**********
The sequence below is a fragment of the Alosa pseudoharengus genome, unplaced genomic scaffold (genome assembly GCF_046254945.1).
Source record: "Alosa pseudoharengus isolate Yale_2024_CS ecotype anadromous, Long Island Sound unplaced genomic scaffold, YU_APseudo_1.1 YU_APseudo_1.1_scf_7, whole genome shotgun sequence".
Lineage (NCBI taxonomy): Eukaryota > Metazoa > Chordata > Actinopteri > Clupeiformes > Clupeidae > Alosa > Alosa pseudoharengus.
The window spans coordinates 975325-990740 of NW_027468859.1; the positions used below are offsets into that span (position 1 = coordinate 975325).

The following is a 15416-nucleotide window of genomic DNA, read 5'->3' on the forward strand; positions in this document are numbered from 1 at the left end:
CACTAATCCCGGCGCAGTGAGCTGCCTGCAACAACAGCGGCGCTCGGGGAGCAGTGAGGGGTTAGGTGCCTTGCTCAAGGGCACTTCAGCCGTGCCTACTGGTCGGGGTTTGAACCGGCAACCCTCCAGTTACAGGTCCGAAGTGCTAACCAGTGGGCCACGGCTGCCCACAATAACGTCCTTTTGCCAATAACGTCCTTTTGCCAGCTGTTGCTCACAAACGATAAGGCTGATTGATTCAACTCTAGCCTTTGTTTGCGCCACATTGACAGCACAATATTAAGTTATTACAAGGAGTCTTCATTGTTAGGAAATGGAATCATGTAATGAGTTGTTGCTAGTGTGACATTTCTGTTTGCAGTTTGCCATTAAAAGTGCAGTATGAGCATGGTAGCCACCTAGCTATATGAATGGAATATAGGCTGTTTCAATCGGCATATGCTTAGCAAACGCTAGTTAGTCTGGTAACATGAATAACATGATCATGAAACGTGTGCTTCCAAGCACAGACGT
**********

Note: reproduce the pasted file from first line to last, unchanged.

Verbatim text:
The sequence below is a fragment of the Alosa pseudoharengus genome, unplaced genomic scaffold (genome assembly GCF_046254945.1).
Source record: "Alosa pseudoharengus isolate Yale_2024_CS ecotype anadromous, Long Island Sound unplaced genomic scaffold, YU_APseudo_1.1 YU_APseudo_1.1_scf_7, whole genome shotgun sequence".
Lineage (NCBI taxonomy): Eukaryota > Metazoa > Chordata > Actinopteri > Clupeiformes > Clupeidae > Alosa > Alosa pseudoharengus.
The window spans coordinates 975325-990740 of NW_027468859.1; the positions used below are offsets into that span (position 1 = coordinate 975325).

The following is a 15416-nucleotide window of genomic DNA, read 5'->3' on the forward strand; positions in this document are numbered from 1 at the left end:
CACTAATCCCGGCGCAGTGAGCTGCCTGCAACAACAGCGGCGCTCGGGGAGCAGTGAGGGGTTAGGTGCCTTGCTCAAGGGCACTTCAGCCGTGCCTACTGGTCGGGGTTTGAACCGGCAACCCTCCAGTTACAGGTCCGAAGTGCTAACCAGTGGGCCACGGCTGCCCACAATAACGTCCTTTTGCCAATAACGTCCTTTTGCCAGCTGTTGCTCACAAACGATAAGGCTGATTGATTCAACTCTAGCCTTTGTTTGCGCCACATTGACAGCACAATATTAAGTTATTACAAGGAGTCTTCATTGTTAGGAAATGGAATCATGTAATGAGTTGTTGCTAGTGTGACATTTCTGTTTGCAGTTTGCCATTAAAAGTGCAGTATGAGCATGGTAGCCACCTAGCTATATGAATGGAATATAGGCTGTTTCAATCGGCATATGCTTAGCAAACGCTAGTTAGTCTGGTAACATGAATAACATGATCATGAAACGTGTGCTTCCAAGCACAGACGT